In the alternate version of box 204, the etchant material 121 contains an amount of a desired dopant material that can be driven into the clean surfaces 110A of the substrate 110 during the process performed at box 206. As discussed above, in one embodiment, the process performed at box 206 is performed at temperatures greater than about 800° C. in a furnace, or RTP chamber, in the presence of a reducing gas (e.g., forming gas, air or oxygen) to drive-in the dopant material.
In one embodiment of the process sequence 200, the etchant material 121 contains an n-type dopant material, such as a phosphorous (P), antimony (Sb), or arsenic (As) containing compounds that are disposed on the surface of the substrate during the process performed at box 204. The dopant atoms added to the etchant material 121 can be used to form a local n+ region to provide superior electrical contact to an n-type substrate, or n-type diffused region in the substrate 110. In one case, the doping component in the etching material 121 can comprise one of the materials selected from a group consisting of phosphoric acid (H3PO4), phosphorous acid (H3PO3), hypophosphorous acid (H3PO2), ammonium phosphite (NH4H2PO3), and ammonium hypophosphite (NH4H2PO2).
Alternately, the etchant material 121 may contain a p-type dopant material such as a compound containing boron (B), aluminum (Al), indium (In), or gallium (Ga), so as to generate a local p+ region to provide superior electrical contact to a p-Type substrate, or p-type diffused region in the substrate 110. In one embodiment, the dopant precursor may include boric acid (H3BO3), ammonium tetrafluoroborate (NH4BF4), and/or combination thereof.
In another embodiment of the processes performed at boxes 202, 204 and/or 206, an etching material is applied to a dopant containing dielectric layer, such as the dielectric layer 111 that contains an amount of one or more dopant atoms, before a high temperature thermal processing step is performed, such as a version of step 206. In one example, the dielectric layer is a phosphosilicate glass (PSG) or borosilicate glass (BSG) containing material. Following volatilization of most of the silicon dioxide components by conversion to SiF4 in step 206, due to the reaction of the dielectric material with the etching material, a concentrated residue of the dopant material is formed or remains on the exposed surface. During step 206, or in a subsequent high temperature diffusion step, both the dopant in the (unetched) doped layers, for example, BSG or PSG layers, and the more concentrated dopant residue present at the surface of the etched openings are driven in the solar cell substrate. In one embodiment, the dopant in the etching material contains a dopant of another type (e.g., As, Al, Ga, In) than the dopant contained in the doped dielectric layer (e.g., B, P). Therefore, in one embodiment, a more highly and/or more deeply doped region can be formed at the exposed regions, and a shallower doping profile beneath the unetched doped dielectric layers. It is believed that the deeper doping profile can be achieved at the exposed regions due to the greater concentration of doping atoms at the substrate surface and the relative ease with which the residual dopant atoms can diffuse into the substrate surface versus through the doped layer.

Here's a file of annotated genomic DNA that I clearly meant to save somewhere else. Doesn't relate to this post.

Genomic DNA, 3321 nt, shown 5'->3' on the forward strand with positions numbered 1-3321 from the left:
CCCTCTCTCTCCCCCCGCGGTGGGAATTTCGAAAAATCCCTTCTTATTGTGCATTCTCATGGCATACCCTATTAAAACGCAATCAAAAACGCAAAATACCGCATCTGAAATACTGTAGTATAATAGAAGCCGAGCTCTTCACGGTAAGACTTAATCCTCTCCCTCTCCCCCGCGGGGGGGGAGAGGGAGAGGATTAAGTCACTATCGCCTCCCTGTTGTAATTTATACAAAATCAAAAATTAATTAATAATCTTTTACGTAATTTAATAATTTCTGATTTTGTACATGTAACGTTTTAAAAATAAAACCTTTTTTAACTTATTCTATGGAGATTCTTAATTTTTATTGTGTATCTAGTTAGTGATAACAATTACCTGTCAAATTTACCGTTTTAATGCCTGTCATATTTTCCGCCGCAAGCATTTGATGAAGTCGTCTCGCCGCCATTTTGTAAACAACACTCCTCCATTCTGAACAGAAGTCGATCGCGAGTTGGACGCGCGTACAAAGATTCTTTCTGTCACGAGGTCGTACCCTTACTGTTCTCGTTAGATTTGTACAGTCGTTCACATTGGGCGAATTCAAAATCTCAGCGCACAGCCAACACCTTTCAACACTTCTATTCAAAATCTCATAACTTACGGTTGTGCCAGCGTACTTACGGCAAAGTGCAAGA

When sunlight falls on the solar cell 300, energy from the incident photons generates electron-hole pairs on both sides of the p-n junction region 303. Electrons diffuse across the p-n junction to a lower energy level and holes diffuse in the opposite direction, creating a negative charge on the emitter and a corresponding positive charge builds up in the base. When an electrical circuit is made between the emitter and the base and the p-n junction is exposed to certain wavelengths of light, a current will flow. The electrical current generated by the semiconductor when illuminated flows through contacts disposed on the surface 320, i.e. the light-receiving side, and the backside 321 of the solar cell 300. The top contact structure 308, as shown in